Atrial fibrillation (also known as AF or AFib) is the most common type of arrhythmia (irregular heartbeat or heart rhythm). The most common symptom of AF is heart palpitations (an irregular and rapid heartbeat, typically experienced as a rapid thumping in the chest). The majority of people with AF live active, healthy lives with treatment. However, AF can have serious complications, especially if it is not properly managed or treated.
AF increases your risk for stroke. In AF, the electrical signals in the atria (upper chambers of the heart) are so fast and disorganized that they cannot pump blood effectively into the ventricles (lower chambers of the heart). As a result, blood pools in the heart (the atria chambers) and blood clots can form in the atria. These clots can then travel to the brain or other parts of the body. A stroke occurs when a blood clot blocks blood from reaching the brain. Learn more about the heart and atrial fibrillation in "What is atrial fibrillation?"
Atrial fibrillation causes about 15% of all strokes. This number goes up to about 30% in people over 60 years old. Although the risk for stroke varies with each person, people with AF have 3 to 5 times as great a risk of stroke caused by a blood clot compared to people without AF.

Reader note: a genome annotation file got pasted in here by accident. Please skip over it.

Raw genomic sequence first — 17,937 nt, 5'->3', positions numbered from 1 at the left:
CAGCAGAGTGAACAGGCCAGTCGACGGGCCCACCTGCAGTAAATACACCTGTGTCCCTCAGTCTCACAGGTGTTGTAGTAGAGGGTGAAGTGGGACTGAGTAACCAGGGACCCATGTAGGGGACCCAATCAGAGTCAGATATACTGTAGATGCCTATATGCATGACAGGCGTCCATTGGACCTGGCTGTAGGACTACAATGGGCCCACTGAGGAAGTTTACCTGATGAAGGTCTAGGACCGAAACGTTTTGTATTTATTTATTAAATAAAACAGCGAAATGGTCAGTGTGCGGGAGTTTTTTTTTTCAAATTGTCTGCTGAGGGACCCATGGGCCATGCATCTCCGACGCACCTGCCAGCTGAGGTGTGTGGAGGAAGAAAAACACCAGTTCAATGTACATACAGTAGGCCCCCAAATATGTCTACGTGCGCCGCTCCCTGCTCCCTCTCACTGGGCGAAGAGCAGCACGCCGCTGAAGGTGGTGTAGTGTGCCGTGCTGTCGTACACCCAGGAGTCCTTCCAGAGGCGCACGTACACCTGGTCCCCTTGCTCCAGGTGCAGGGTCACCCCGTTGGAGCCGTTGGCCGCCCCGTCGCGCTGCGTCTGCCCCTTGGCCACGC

A stroke damages the brain and causes a sudden loss of brain function. A stroke can affect your ability to see, remember, move, speak, reason, read, and write. Symptoms of stroke include sudden weakness or numbness in the face, arm, or leg, sudden difficult speaking or understanding, sudden severe and unusual headache, sudden dizziness or loss of balance, and sudden vision problems. If you experience any of these, seek immediate medical assistance or call 9-1-1.
If you have been diagnosed with atrial fibrillation, use our Atrial Fibrillation: Stroke Risk Assessment tool to find out your risk of stroke.
Because AF can sometimes cause long-term damage to the heart, heart failure is a serious complication of AF. An uncontrolled and irregular heart rate for long periods of time (weeks or months) can damage the heart muscle. The damaged heart cannot pump blood effectively to the rest of the body, resulting in heart failure.
AF also increases your risk of being hospitalized. One-third of men and one-half of women with AF end up going to the hospital because of AF symptoms. Hospital trips can be disruptive to your life and may cause significant physical and emotional distress to you and your family.
Despite these complications, AF can be effectively managed so that your risk of these complications is reduced. Learn more about how atrial fibrillation is treated in "How is atrial fibrillation treated?"